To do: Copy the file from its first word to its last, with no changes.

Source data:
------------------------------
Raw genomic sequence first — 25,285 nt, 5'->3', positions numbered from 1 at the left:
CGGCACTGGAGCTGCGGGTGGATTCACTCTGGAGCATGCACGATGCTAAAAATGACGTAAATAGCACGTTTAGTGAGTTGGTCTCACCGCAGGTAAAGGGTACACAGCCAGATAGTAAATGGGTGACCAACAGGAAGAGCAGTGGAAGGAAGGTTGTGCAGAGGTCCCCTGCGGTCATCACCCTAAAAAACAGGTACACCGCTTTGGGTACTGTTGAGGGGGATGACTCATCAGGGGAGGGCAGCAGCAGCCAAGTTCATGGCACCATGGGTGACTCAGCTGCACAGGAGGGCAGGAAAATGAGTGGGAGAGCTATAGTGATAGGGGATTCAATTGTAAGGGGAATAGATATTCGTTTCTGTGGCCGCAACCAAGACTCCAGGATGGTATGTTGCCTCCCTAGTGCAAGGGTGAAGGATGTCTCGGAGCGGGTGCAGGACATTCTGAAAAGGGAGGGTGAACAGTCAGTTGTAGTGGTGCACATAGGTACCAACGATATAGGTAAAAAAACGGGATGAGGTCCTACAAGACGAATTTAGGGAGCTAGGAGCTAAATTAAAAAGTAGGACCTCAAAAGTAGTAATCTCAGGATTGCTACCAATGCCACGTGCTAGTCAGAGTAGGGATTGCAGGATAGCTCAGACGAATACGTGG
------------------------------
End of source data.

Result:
Raw genomic sequence first — 25,285 nt, 5'->3', positions numbered from 1 at the left:
CGGCACTGGAGCTGCGGGTGGATTCACTCTGGAGCATGCACGATGCTAAAAATGACGTAAATAGCACGTTTAGTGAGTTGGTCTCACCGCAGGTAAAGGGTACACAGCCAGATAGTAAATGGGTGACCAACAGGAAGAGCAGTGGAAGGAAGGTTGTGCAGAGGTCCCCTGCGGTCATCACCCTAAAAAACAGGTACACCGCTTTGGGTACTGTTGAGGGGGATGACTCATCAGGGGAGGGCAGCAGCAGCCAAGTTCATGGCACCATGGGTGACTCAGCTGCACAGGAGGGCAGGAAAATGAGTGGGAGAGCTATAGTGATAGGGGATTCAATTGTAAGGGGAATAGATATTCGTTTCTGTGGCCGCAACCAAGACTCCAGGATGGTATGTTGCCTCCCTAGTGCAAGGGTGAAGGATGTCTCGGAGCGGGTGCAGGACATTCTGAAAAGGGAGGGTGAACAGTCAGTTGTAGTGGTGCACATAGGTACCAACGATATAGGTAAAAAAACGGGATGAGGTCCTACAAGACGAATTTAGGGAGCTAGGAGCTAAATTAAAAAGTAGGACCTCAAAAGTAGTAATCTCAGGATTGCTACCAATGCCACGTGCTAGTCAGAGTAGGGATTGCAGGATAGCTCAGACGAATACGTGG